17 May 2005 Design of a shape-memory alloy actuated macro-scale morphing aircraft mechanism
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Abstract
As more alternative, lightweight actuators have become available, the conventional fixed-wing configuration seen on modern aircraft is under investigation for efficiency on a broad scale. If an aircraft could be designed with multiple functional equilibria of drastically varying aerodynamic parameters, one craft capable of 'morphing' its shape could be used to replace two or three designed with particular intentions. One proposed shape for large-scale (geometry change on the same order of magnitude as wingspan) morphing is the Hyper-Elliptical Cambered Span (HECS) wing, designed at NASA Langley to be implemented on an unmanned aerial vehicle (UAV). Proposed mechanisms to accomplish the spanwise curvature (in the y-z plane of the craft) that allow near-continuous bending of the wing are narrowed to a tendon-based DC motor actuated system, and a shape memory alloy-based (SMA) mechanism. At Cornell, simulations and wind tunnel experiments assess the validity of the HECS wing as a potential shape for a blended-wing body craft with the potential to effectively serve the needs of two conventional UAVs, and analyze the energetics of actuation associated with a morphing maneuver accomplished with both a DC motor and SMA wire.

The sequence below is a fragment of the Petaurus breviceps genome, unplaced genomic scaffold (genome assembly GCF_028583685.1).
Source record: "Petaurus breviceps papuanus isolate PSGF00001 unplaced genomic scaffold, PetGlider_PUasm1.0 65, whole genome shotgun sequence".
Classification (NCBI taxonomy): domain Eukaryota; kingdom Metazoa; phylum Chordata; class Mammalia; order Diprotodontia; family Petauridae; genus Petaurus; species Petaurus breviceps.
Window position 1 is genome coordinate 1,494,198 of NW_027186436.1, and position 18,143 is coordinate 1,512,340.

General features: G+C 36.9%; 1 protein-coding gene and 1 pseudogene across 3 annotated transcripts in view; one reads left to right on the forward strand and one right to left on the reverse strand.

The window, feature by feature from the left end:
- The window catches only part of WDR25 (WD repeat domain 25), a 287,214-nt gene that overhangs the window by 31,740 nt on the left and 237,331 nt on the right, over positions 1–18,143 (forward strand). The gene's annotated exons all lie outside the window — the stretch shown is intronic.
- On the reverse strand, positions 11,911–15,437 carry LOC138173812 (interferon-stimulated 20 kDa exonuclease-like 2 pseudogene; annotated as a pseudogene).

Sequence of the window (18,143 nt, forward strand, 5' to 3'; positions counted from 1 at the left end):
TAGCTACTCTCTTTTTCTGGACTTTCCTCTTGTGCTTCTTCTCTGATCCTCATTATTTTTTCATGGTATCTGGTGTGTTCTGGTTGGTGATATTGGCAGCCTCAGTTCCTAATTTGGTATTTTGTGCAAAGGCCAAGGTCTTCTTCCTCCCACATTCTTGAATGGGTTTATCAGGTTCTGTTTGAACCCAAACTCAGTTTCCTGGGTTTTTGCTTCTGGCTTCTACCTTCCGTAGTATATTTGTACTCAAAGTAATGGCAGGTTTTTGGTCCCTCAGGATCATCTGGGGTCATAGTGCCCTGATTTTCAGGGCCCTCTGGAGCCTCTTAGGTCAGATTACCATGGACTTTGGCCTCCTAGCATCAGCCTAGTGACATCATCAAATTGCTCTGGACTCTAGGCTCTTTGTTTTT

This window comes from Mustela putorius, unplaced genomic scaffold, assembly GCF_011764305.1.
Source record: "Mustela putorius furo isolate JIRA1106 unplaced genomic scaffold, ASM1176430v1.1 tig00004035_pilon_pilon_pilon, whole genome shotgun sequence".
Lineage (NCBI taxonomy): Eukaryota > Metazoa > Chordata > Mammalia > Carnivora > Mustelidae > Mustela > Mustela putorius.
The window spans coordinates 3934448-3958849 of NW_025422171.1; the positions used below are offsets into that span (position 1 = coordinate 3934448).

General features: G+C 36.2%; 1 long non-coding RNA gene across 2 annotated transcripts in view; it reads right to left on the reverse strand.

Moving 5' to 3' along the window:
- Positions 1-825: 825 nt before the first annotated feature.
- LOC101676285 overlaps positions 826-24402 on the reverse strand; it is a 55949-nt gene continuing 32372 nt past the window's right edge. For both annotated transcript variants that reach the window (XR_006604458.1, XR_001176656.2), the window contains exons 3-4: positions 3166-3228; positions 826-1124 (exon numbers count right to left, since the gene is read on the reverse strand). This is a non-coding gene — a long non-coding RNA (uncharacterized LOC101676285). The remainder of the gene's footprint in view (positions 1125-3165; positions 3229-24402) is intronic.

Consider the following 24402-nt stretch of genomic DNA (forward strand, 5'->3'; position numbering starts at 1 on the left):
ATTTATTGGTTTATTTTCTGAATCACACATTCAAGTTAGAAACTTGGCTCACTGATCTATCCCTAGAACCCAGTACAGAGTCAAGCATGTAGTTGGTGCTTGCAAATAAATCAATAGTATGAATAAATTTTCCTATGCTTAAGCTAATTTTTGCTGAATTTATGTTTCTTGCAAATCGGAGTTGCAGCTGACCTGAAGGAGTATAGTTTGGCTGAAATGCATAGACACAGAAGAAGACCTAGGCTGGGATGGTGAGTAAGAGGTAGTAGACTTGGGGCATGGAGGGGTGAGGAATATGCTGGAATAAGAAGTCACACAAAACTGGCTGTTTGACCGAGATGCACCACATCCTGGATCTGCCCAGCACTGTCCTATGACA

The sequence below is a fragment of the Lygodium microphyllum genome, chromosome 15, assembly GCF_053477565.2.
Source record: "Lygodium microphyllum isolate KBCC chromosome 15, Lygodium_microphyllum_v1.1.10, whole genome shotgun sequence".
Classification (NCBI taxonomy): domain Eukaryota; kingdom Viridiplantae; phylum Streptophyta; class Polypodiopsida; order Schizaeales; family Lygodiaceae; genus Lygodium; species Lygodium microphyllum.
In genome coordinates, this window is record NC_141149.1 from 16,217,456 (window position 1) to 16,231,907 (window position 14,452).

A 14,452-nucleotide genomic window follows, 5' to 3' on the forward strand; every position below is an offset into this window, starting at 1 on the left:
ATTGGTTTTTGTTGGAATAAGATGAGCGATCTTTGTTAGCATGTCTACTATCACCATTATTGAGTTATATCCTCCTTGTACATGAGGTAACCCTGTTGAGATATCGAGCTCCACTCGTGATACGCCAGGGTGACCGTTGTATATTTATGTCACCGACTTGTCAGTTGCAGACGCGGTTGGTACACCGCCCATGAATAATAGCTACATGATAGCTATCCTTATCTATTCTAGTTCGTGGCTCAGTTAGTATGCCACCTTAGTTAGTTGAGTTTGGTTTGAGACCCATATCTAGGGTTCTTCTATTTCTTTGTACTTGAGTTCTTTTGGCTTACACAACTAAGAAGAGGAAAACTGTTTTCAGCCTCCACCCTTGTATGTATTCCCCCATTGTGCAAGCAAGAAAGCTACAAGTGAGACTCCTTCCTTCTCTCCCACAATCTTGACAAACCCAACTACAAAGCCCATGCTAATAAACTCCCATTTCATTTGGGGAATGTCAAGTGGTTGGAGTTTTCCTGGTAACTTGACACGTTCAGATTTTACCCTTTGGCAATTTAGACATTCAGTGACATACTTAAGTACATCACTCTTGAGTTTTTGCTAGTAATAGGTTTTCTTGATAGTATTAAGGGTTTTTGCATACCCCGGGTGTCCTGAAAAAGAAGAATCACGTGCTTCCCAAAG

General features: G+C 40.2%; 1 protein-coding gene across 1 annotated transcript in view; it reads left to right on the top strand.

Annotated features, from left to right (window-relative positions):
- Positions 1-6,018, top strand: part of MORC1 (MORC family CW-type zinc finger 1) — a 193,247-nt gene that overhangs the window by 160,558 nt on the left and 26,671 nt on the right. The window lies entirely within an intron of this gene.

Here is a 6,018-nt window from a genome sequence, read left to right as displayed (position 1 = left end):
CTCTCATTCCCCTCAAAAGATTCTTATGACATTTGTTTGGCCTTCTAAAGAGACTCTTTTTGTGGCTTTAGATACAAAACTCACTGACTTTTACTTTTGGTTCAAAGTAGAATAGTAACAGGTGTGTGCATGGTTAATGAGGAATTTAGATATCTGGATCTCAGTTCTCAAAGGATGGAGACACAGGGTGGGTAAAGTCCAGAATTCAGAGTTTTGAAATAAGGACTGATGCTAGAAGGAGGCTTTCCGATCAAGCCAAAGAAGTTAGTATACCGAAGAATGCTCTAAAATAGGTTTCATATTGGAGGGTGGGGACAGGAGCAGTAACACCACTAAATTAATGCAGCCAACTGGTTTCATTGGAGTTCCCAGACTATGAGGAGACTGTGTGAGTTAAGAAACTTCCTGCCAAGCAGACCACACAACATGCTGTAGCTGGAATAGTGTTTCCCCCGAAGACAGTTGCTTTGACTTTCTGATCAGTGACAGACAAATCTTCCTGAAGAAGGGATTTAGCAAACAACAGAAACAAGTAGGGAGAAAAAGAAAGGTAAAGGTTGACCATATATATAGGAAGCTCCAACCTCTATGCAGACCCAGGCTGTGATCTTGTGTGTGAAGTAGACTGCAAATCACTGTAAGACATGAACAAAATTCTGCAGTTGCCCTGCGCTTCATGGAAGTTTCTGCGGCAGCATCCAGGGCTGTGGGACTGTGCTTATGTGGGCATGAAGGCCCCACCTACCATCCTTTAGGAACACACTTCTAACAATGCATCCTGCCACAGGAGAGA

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Justin Manzo, Ephrahim Garcia, Adam Wickenheiser, Garnett C. Horner, "Design of a shape-memory alloy actuated macro-scale morphing aircraft mechanism", Proc. SPIE 5764, Smart Structures and Materials 2005: Smart Structures and Integrated Systems, (17 May 2005); doi: 10.1117/12.601372; https://doi.org/10.1117/12.601372
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